In an idyllic neighbourhood of Copenhagen, a young woman, Susanne Hansson, is discovered in her apartment bound and gagged, the victim of an extraordinarily brutal rape attack. Detective Inspector Louise Rick soon learns that Susanne met the rapist on a popular online dating site, something Susanne shamefully tries to hide. Events quickly spiral out of control as a horrified Louise realises that the rapist is using the website to target specific women for future attacks. It’s not long before the next assault leads to its victim’s death and Louise finds herself in the middle of a full-blown murder investigation. Undercover and in danger in a world of faceless dating, Louise must try and stop a murderer who has shocked Copenhagen to its core. But how much is she willing to risk in order to catch a killer?
Already a firmly established author in her native Denmark with a million plus sales, ‘Blue Blood’ is Sara Blaedel’s debut crime thriller in the UK market. I have to say that I wasn’t completely blown away by it, but would quickly add that there is nothing inherently wrong with it either. Revolving around the investigation of a series of internet dating related rapes ‘Blue Blood’ introduces us to DI Louise Rick, a professional and focused police officer who is portrayed as exactly what she is, a good solid detective. With only a small dose of emotional baggage, that to me didn’t really add anything to the plot, Louise embarks on her search for a particularly sadistic rapist in a clear-sighted and methodical way, and as is usual in most crime thrillers ends up with her facing down the perpetrator with little thought to her own personal safety. I think as a character she probably lacks a certain personal intensity bordering on dull, and even in her relationship with her colleagues there does not seem to be much spark or interesting interaction between them. The only character that really illuminates Louise is her friend Camilla Lind, who for me lit up the book and added a bit of feistiness to the whole proceedings. With her role as a journalist and single mother, Camilla seemed a more vital and interesting character within the story and I enjoyed the interplay between her and the starchy Louise.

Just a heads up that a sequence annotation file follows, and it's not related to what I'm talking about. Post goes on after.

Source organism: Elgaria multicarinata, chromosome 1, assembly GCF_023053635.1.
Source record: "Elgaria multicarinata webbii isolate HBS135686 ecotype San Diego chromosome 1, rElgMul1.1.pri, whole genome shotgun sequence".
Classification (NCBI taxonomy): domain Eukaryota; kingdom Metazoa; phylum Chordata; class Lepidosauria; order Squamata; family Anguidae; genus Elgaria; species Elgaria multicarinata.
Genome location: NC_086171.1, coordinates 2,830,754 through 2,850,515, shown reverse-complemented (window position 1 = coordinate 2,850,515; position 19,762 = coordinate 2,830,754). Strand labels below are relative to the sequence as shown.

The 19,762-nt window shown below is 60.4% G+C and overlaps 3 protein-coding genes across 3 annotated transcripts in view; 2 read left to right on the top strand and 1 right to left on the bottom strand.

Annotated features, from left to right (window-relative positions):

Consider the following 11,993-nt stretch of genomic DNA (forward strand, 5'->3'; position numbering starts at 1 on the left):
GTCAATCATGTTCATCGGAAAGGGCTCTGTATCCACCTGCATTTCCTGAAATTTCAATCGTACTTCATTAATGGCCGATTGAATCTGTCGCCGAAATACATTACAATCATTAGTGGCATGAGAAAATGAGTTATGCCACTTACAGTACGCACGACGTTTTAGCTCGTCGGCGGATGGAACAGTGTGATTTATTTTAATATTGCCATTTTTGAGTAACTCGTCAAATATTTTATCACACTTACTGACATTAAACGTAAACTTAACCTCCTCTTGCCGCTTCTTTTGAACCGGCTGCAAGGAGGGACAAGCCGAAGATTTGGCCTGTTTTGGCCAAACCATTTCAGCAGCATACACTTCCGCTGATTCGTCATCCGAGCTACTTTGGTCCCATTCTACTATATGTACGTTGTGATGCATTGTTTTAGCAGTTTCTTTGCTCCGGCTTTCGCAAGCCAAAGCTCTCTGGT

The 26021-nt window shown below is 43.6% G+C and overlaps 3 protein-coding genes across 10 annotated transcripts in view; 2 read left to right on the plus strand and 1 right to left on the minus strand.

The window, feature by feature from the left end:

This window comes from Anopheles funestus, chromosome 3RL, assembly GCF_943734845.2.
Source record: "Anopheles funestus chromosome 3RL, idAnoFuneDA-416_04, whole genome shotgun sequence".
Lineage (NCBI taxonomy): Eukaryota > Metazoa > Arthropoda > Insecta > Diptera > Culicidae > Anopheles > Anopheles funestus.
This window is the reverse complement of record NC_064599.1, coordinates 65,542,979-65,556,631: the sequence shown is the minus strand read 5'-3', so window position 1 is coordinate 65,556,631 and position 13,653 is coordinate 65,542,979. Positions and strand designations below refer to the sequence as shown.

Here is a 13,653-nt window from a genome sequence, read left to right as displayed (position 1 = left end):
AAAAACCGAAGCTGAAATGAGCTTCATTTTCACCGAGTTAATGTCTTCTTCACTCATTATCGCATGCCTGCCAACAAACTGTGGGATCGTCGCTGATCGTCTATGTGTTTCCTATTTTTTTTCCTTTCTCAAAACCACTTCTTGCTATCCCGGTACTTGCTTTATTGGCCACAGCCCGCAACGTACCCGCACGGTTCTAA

The central premise of the plot, centred on the inherent dangers of internet dating, was a trifle pedestrian, but I would counterblance that by saying that due to my reading of an inordinate amount of crime, I have encountered very similar storylines before so it held no great surprises for me personally. However, the plot was solid enough in terms of the police procedural with enough twists to satisfy most. I would probably liken the book to Camilla Lackberg in terms of overall style and characterisation, but would hesitate to draw comparisons with the darker psychological writers of the Scandinavian crime genre which generally appeal to me more.
Despite my reservations I would certainly read Blaedel again, having already acquired a copy of ‘Farewell To Freedom’, again featuring DI Louise Rick and Camilla Lind and focusing on the exploitative world of human trafficking, so will be interested to see how the character of Louise develops in this next book.
Visit the author’s website here: http://sarablaedel.com/
Sara Blaedel interviewed by Mark Billingham: http://www.littlebrown.co.uk/Sphere/mark-billingham-interviews-sara-blaedel.page
(Thanks to Sphere for the advance reading copy)